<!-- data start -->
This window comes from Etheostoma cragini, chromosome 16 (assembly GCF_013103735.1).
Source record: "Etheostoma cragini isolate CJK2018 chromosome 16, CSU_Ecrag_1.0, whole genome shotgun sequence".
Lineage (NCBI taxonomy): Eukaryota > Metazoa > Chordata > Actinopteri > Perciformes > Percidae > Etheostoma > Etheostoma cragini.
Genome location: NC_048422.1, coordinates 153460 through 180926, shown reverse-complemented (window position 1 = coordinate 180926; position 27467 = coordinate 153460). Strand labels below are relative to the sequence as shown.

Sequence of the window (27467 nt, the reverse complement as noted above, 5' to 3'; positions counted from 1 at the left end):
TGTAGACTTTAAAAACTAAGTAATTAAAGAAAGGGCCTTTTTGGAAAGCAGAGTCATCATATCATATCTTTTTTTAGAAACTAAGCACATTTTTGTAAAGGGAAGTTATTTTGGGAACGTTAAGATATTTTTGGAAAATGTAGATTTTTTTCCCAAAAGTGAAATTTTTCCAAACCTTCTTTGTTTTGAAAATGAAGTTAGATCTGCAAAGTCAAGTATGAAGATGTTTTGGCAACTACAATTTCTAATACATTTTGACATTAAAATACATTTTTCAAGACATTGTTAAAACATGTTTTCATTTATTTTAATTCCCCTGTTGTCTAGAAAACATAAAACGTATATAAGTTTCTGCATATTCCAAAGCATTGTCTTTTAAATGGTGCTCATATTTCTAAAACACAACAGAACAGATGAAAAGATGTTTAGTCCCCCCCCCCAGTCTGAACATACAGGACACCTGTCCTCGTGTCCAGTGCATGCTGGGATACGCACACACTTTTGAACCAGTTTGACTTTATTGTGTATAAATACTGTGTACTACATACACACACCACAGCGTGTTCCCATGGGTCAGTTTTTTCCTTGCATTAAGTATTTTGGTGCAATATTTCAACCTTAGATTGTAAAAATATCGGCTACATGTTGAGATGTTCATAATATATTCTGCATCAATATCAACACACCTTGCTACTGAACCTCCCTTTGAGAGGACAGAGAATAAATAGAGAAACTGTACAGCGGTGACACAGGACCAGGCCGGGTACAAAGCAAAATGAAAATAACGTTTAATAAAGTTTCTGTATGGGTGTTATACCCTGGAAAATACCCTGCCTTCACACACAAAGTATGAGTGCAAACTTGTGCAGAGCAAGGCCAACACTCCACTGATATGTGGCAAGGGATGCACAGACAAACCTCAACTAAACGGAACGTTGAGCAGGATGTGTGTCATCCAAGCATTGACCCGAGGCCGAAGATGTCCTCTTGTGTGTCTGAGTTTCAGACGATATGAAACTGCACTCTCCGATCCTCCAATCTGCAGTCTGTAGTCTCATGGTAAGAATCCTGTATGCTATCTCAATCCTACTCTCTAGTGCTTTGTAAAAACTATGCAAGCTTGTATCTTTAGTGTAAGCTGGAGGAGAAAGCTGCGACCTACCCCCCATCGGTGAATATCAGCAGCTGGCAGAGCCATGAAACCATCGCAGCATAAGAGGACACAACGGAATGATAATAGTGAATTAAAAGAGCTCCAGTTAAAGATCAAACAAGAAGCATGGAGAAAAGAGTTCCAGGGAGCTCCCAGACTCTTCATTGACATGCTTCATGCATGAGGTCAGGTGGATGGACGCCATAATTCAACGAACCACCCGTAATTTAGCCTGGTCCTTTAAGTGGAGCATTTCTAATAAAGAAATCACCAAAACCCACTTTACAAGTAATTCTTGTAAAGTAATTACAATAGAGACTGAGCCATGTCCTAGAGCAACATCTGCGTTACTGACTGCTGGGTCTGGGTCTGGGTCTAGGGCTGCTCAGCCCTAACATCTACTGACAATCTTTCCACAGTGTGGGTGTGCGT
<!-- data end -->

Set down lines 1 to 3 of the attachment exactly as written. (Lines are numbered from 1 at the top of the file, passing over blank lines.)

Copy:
This window comes from Etheostoma cragini, chromosome 16 (assembly GCF_013103735.1).
Source record: "Etheostoma cragini isolate CJK2018 chromosome 16, CSU_Ecrag_1.0, whole genome shotgun sequence".
Lineage (NCBI taxonomy): Eukaryota > Metazoa > Chordata > Actinopteri > Perciformes > Percidae > Etheostoma > Etheostoma cragini.